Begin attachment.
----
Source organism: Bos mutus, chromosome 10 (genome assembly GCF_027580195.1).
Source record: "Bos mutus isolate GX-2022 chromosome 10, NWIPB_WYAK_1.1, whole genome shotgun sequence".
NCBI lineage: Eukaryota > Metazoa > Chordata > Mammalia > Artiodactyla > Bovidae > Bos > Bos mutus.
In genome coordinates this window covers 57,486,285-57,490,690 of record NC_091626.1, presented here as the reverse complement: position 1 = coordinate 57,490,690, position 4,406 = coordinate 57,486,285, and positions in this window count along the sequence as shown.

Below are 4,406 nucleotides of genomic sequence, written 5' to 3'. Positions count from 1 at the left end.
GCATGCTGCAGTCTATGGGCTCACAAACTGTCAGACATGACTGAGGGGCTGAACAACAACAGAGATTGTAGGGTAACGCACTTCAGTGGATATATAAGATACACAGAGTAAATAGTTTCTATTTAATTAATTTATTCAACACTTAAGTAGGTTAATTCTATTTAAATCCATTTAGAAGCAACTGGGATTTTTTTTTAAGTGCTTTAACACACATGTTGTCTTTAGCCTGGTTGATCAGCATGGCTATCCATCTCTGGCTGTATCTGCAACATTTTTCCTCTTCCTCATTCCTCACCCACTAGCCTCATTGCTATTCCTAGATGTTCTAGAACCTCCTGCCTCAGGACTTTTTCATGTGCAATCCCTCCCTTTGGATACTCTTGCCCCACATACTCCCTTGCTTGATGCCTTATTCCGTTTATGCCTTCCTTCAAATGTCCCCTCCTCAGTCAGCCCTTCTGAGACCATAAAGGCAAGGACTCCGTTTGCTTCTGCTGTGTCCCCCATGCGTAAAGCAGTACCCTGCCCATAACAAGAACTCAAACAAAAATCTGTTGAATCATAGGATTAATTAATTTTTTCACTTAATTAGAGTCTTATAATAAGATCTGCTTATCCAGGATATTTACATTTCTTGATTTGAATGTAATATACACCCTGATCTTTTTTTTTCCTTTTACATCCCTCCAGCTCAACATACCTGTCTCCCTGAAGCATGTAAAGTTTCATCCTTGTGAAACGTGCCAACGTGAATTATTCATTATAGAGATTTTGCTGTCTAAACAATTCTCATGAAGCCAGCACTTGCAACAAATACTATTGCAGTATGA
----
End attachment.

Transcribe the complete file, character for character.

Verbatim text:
Source organism: Bos mutus, chromosome 10 (genome assembly GCF_027580195.1).
Source record: "Bos mutus isolate GX-2022 chromosome 10, NWIPB_WYAK_1.1, whole genome shotgun sequence".
NCBI lineage: Eukaryota > Metazoa > Chordata > Mammalia > Artiodactyla > Bovidae > Bos > Bos mutus.
In genome coordinates this window covers 57,486,285-57,490,690 of record NC_091626.1, presented here as the reverse complement: position 1 = coordinate 57,490,690, position 4,406 = coordinate 57,486,285, and positions in this window count along the sequence as shown.

Below are 4,406 nucleotides of genomic sequence, written 5' to 3'. Positions count from 1 at the left end.
GCATGCTGCAGTCTATGGGCTCACAAACTGTCAGACATGACTGAGGGGCTGAACAACAACAGAGATTGTAGGGTAACGCACTTCAGTGGATATATAAGATACACAGAGTAAATAGTTTCTATTTAATTAATTTATTCAACACTTAAGTAGGTTAATTCTATTTAAATCCATTTAGAAGCAACTGGGATTTTTTTTTAAGTGCTTTAACACACATGTTGTCTTTAGCCTGGTTGATCAGCATGGCTATCCATCTCTGGCTGTATCTGCAACATTTTTCCTCTTCCTCATTCCTCACCCACTAGCCTCATTGCTATTCCTAGATGTTCTAGAACCTCCTGCCTCAGGACTTTTTCATGTGCAATCCCTCCCTTTGGATACTCTTGCCCCACATACTCCCTTGCTTGATGCCTTATTCCGTTTATGCCTTCCTTCAAATGTCCCCTCCTCAGTCAGCCCTTCTGAGACCATAAAGGCAAGGACTCCGTTTGCTTCTGCTGTGTCCCCCATGCGTAAAGCAGTACCCTGCCCATAACAAGAACTCAAACAAAAATCTGTTGAATCATAGGATTAATTAATTTTTTCACTTAATTAGAGTCTTATAATAAGATCTGCTTATCCAGGATATTTACATTTCTTGATTTGAATGTAATATACACCCTGATCTTTTTTTTTCCTTTTACATCCCTCCAGCTCAACATACCTGTCTCCCTGAAGCATGTAAAGTTTCATCCTTGTGAAACGTGCCAACGTGAATTATTCATTATAGAGATTTTGCTGTCTAAACAATTCTCATGAAGCCAGCACTTGCAACAAATACTATTGCAGTATGA